We stormed into the sports hall chanting 'ROOTS! ROOTS! ROOTS!' From the opening ceremony alone, several things immediately became clear: the unity of Atlantic College’s African and Caribbean community, our love for our culture and our determination to reclaim all the pieces of our history. As the acronym states, it was time to Rightfully Own Our True Stories.
We’ve learned that if you don’t tell your story, someone else will. But as history is written by the victors, our stories are too often revised, falsified or omitted altogether. As African, Caribbean and black students, we were shocked to discover that the truths we held as common knowledge were unknown by the majority of the school.
The ROOTS organisers are just your typical, pioneering UWC students who refused to be bystanders to injustice. Rallied under the leadership of student Azelia Pennerman, we decided to channel our frustrations into creating a fun, educational experience that would hopefully reverse the damaging stereotypes of African and Caribbean countries.
We initiated the conversation with the ROOTS Focus Week that featured a fashion show and discussions around conflicts in our region. For the conference itself, which took place over the 19/ 20 January, we were overwhelmed by the whole-hearted support of both Atlantic College students and staff. We also benefited from the involvement of the wider UWC community, including students from UWC Maastricht and Atlantic College alumni.
Our speakers - UWC Robert Bosch principal Laurence Nodder, writer and filmmaker JC Niala and psychologist Katheryn Day - fearlessly tackled the highly controversial issues of apartheid, mental health in the black community and resistance. The equally as interesting workshops challenged our perceptions towards development in the Global South, privilege and Western beauty standards. However, ROOTS is also a celebration of a rich and diverse culture. Participants had the opportunity to engage in fun activities like traditional African games and media analyses based on popular black TV shows. Dispersed throughout the two days were amazing musical and spoken word performances by our talented students. The weekend was capped with a whole school dance party that threatened to stretch past check-in hours.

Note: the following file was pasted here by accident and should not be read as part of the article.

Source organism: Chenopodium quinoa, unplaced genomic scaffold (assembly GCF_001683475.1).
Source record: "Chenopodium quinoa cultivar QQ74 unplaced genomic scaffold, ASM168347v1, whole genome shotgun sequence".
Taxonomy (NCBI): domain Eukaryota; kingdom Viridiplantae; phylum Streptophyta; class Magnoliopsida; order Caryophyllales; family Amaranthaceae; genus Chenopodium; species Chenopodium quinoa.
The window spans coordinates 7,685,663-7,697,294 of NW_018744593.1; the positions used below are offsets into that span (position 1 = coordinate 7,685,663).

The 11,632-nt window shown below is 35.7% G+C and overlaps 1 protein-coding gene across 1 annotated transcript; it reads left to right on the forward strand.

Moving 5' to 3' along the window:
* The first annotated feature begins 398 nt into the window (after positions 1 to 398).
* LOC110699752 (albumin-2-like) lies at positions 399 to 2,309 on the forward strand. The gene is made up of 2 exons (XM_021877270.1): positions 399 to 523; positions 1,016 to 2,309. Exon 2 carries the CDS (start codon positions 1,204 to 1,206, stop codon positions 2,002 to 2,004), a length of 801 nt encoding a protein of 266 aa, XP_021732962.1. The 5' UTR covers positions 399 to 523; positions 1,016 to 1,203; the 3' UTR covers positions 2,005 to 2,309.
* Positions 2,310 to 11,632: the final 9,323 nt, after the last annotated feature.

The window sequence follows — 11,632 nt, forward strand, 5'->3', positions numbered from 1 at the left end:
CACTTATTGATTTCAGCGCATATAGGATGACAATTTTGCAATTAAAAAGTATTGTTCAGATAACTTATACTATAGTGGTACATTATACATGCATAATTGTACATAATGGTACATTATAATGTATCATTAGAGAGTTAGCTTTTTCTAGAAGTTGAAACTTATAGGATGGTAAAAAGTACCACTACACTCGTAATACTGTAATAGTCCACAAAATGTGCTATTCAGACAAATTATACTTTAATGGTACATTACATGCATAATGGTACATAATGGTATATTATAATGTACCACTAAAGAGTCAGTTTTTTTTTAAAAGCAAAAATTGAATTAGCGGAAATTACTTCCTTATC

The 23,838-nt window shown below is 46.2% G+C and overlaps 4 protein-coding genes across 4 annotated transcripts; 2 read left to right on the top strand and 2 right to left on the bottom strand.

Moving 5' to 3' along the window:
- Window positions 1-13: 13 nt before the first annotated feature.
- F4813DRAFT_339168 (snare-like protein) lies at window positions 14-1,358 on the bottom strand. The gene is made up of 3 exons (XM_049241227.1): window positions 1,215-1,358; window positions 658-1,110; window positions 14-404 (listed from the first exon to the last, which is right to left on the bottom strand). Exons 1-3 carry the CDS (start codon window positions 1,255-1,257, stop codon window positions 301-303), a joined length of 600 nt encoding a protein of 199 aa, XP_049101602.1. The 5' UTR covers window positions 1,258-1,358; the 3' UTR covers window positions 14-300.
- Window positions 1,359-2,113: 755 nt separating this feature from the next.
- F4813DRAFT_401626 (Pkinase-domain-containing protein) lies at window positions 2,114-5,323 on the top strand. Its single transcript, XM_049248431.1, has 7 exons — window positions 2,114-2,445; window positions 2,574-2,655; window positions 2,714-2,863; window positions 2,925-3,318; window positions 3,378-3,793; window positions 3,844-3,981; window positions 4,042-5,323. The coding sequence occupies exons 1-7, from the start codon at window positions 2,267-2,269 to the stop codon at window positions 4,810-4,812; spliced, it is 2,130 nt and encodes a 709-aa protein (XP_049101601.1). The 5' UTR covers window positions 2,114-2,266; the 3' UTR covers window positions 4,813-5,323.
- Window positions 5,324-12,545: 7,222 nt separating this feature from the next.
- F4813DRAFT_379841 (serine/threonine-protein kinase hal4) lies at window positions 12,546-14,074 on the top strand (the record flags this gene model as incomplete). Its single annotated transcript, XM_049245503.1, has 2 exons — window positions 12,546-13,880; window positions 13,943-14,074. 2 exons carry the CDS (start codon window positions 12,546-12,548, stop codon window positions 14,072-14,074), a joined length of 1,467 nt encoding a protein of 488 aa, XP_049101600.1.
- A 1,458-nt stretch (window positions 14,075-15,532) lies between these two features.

Any member of the organising team will tell you that the positive feedback has made this event one of the most rewarding experiences of our time at Atlantic College. The sleepless nights, the behind-the-scenes squabbles and even some hurtful confrontations were worth it just to hear a friend or teacher tell say that they have learnt to consider an alternate perspective.
Some people have asked, why ROOTS? Why Africa and the Caribbean? The answer is that no region should be relegated to a single-story narrative; every story deserves to be heard. Our hope is that the ROOTS conference will mark the start of a beautiful new trend within the UWC community.
Laura Logan (UWC Atlantic College), Class of 2018 from Jamaica